Seeking to ensure that its members were assured a meal break while on shift, the union filed a grievance on behalf of paramedics charging that the employer was failing to provide meal breaks according to the requirements of the collective agreement.
Language in the collective agreement in question, which was negotiated in 2004, spelled out that the employer “shall” provide a half-hour meal break at some point within a designated three-and-one-half-hour window in the middle of the standard 12-hour shift. In the event that workers were unable to return to their stations for lunch, the employer agreed to pay a $15 meal allowance.
Before that language was negotiated, the collective agreement obliged the employer to “make every effort” to afford employees the opportunity of an uninterrupted meal break. In the event that they didn’t get a proper break, workers were entitled to a $12 meal allowance.
However, while it could not produce the document, the union alleged that there was an agreement administered under that contract that sought to reconcile the unpredictable nature of the job demands with the need to provide a meal break. Under this alleged agreement, workers who had been unable to book off for lunch would only be booked for the highest priority calls as the end of the lunch window approached.
Nevertheless, despite these efforts, the union asserted that an increased volume of calls has become a problem since the province downloaded the responsibility for Emergency Medical Services (EMS) onto regional authorities in 2000. This contributed to the inability of workers to reliably take a 30-minute meal break, according to the union.
Meanwhile, the provincial Employment Standards Act (ESA) was amended in 2006 to exempt paramedics from requirements in the Act that an employer “shall” provide employees a 30-minute meal break. As well, another amendment established a provision to allow bargaining agents and employers to bargain a provision to allow employers to pay workers in lieu of meal breaks.
Against this background, the union filed a policy grievance.
Before the Arbitrator, the union argued that the new language on meal breaks in the contract amounted to a mandatory provision. It wasn’t just that the parties had stumbled on the word “shall” to characterize the obligation — the bargaining history showed that the union specifically sought to change the language in order to make it mandatory, the union said.
Also, the provision in the contract outlining the entitlement to the meal allowance was not meant to serve as a substitute for a meal break as in the ESA, rather, the allowance was payable where a worker was unable to return to his or her station for a break.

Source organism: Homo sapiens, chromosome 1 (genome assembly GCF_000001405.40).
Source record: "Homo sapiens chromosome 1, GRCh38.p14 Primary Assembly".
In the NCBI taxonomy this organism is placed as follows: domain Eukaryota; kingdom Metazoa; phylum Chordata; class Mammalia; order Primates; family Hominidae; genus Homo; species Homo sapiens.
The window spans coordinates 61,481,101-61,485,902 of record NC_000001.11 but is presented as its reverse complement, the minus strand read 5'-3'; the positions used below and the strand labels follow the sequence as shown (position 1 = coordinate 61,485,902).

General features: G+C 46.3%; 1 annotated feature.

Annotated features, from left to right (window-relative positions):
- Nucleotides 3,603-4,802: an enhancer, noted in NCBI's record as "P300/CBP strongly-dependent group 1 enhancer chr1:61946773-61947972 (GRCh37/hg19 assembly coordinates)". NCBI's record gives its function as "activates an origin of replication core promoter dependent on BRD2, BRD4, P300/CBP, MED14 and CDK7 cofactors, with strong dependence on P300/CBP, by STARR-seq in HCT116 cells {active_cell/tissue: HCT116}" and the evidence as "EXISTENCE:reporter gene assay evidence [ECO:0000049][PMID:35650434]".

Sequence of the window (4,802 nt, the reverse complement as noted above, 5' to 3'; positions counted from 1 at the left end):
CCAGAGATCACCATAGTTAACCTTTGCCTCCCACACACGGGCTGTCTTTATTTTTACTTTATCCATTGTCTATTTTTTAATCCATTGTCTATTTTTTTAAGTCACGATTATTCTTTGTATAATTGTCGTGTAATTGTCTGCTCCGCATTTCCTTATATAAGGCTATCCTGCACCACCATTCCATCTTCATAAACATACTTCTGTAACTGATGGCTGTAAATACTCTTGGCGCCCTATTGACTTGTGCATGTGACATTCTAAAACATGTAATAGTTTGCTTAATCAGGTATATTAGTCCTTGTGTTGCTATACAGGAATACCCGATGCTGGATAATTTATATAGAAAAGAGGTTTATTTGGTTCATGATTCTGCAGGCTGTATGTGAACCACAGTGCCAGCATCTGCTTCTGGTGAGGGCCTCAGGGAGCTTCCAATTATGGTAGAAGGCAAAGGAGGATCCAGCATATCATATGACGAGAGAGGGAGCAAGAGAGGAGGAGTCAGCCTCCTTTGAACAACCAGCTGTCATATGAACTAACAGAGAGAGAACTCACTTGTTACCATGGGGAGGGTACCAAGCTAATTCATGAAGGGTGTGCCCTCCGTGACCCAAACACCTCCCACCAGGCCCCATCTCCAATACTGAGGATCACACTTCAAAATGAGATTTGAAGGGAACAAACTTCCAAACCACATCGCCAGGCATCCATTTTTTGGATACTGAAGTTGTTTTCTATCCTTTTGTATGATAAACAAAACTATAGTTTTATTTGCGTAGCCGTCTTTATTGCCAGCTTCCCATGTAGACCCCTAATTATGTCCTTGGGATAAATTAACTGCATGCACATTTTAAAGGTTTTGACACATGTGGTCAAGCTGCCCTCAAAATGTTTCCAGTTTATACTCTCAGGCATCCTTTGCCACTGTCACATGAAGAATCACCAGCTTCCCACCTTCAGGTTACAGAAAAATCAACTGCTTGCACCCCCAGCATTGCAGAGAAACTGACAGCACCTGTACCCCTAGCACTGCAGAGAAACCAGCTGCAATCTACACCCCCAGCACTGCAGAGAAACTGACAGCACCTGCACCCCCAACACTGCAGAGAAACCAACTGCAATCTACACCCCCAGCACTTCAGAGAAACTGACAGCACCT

The language on meal breaks was not mandatory but directory, the employer said. The parties were in agreement that the nature of the job made it impossible to guarantee that workers would always get a 30-minute, uninterrupted meal break — it was possible that workers could be called upon to work through an emergency without a break. Given that context, the employer said, the scheme framed by the contract required the employer ensure a lunch break when possible or provide $15 as compensation for the purchase of a lunch when it was not possible.
Use of the word “shall” does not always indicate a mandatory clause, the Arbitrator said. The context in which the clause is negotiated is significant as is the relationship of the parties when they negotiated the clause.
Contract language was changed
“In this case there is no doubt that in the 2001–2004 collective agreement, the meal provision was directory. The employer’s obligation was to “endeavor” to provide a meal break. The employer would not be in violation of the collective agreement if circumstances were such that on any given shift, the employer could not provide an employee with the break. In 2004, that language was changed to the present language.”
To accept the employer’s argument would mean that the change in the language of the agreement had no meaning. “That is unlikely,” the Arbitrator said. “It would seem from the negotiating history, therefore, that the parties intended to impose a mandatory obligation on the Employer to provide a meal break.”
The Arbitrator also rejected the employer’s argument that the union’s case was estopped by virtue of an earlier grievance that was abandoned. “In this case, the union is not seeking to resurrect the meal claims that were the subject of [a 2005 policy grievance regarding meal breaks], and if it were, it would be precluded from doing so. The union is however seeking an interpretation of the meal break clause, applicable to all employees covered by the EMS appendix, and there is no reason why that interpretation cannot be sought,” the Arbitrator said.
“In light of the foregoing, a declaration that the employer is obliged to provide meal breaks as set out herein under the meal break provision in Appendix D is hereby granted.”
Reference: Canadian Union of Public Employees, Local 1764 and Regional Municipality of Durham. Norm Jesin — Sole Arbitrator. John McLuckie for the Union and John Saunders for the Employer. September 20, 2010. 20 pp.